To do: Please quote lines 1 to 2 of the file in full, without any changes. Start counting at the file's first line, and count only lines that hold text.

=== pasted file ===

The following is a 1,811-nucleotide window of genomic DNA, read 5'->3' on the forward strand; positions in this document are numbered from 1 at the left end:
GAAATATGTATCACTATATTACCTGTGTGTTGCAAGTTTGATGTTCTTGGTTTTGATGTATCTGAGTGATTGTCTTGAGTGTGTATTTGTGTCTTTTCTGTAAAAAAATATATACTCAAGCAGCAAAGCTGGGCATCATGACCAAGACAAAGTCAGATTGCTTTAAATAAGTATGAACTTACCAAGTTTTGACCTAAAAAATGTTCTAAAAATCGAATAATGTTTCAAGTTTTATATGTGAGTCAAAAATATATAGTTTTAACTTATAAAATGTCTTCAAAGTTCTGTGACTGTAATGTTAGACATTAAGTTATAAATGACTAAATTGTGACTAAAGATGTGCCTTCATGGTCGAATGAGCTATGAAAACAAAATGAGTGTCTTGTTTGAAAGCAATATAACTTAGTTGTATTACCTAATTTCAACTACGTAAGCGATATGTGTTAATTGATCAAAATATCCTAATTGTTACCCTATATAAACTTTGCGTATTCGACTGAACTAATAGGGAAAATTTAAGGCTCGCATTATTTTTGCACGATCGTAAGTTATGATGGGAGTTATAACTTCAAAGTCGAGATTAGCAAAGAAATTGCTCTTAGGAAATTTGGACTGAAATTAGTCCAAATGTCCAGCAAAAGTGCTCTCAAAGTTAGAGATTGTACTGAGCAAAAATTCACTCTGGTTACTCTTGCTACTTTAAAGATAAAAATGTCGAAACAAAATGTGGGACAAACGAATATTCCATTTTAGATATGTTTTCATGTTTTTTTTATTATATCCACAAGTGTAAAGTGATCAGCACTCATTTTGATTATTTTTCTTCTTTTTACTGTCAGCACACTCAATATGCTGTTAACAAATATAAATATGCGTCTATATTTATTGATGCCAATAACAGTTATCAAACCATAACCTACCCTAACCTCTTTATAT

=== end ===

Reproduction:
The following is a 1,811-nucleotide window of genomic DNA, read 5'->3' on the forward strand; positions in this document are numbered from 1 at the left end:
GAAATATGTATCACTATATTACCTGTGTGTTGCAAGTTTGATGTTCTTGGTTTTGATGTATCTGAGTGATTGTCTTGAGTGTGTATTTGTGTCTTTTCTGTAAAAAAATATATACTCAAGCAGCAAAGCTGGGCATCATGACCAAGACAAAGTCAGATTGCTTTAAATAAGTATGAACTTACCAAGTTTTGACCTAAAAAATGTTCTAAAAATCGAATAATGTTTCAAGTTTTATATGTGAGTCAAAAATATATAGTTTTAACTTATAAAATGTCTTCAAAGTTCTGTGACTGTAATGTTAGACATTAAGTTATAAATGACTAAATTGTGACTAAAGATGTGCCTTCATGGTCGAATGAGCTATGAAAACAAAATGAGTGTCTTGTTTGAAAGCAATATAACTTAGTTGTATTACCTAATTTCAACTACGTAAGCGATATGTGTTAATTGATCAAAATATCCTAATTGTTACCCTATATAAACTTTGCGTATTCGACTGAACTAATAGGGAAAATTTAAGGCTCGCATTATTTTTGCACGATCGTAAGTTATGATGGGAGTTATAACTTCAAAGTCGAGATTAGCAAAGAAATTGCTCTTAGGAAATTTGGACTGAAATTAGTCCAAATGTCCAGCAAAAGTGCTCTCAAAGTTAGAGATTGTACTGAGCAAAAATTCACTCTGGTTACTCTTGCTACTTTAAAGATAAAAATGTCGAAACAAAATGTGGGACAAACGAATATTCCATTTTAGATATGTTTTCATGTTTTTTTTATTATATCCACAAGTGTAAAGTGATCAGCACTCATTTTGATTATTTTTCTTCTTTTTACTGTCAGCACACTCAATATGCTGTTAACAAATATAAATATGCGTCTATATTTATTGATGCCAATAACAGTTATCAAACCATAACCTACCCTAACCTCTTTATAT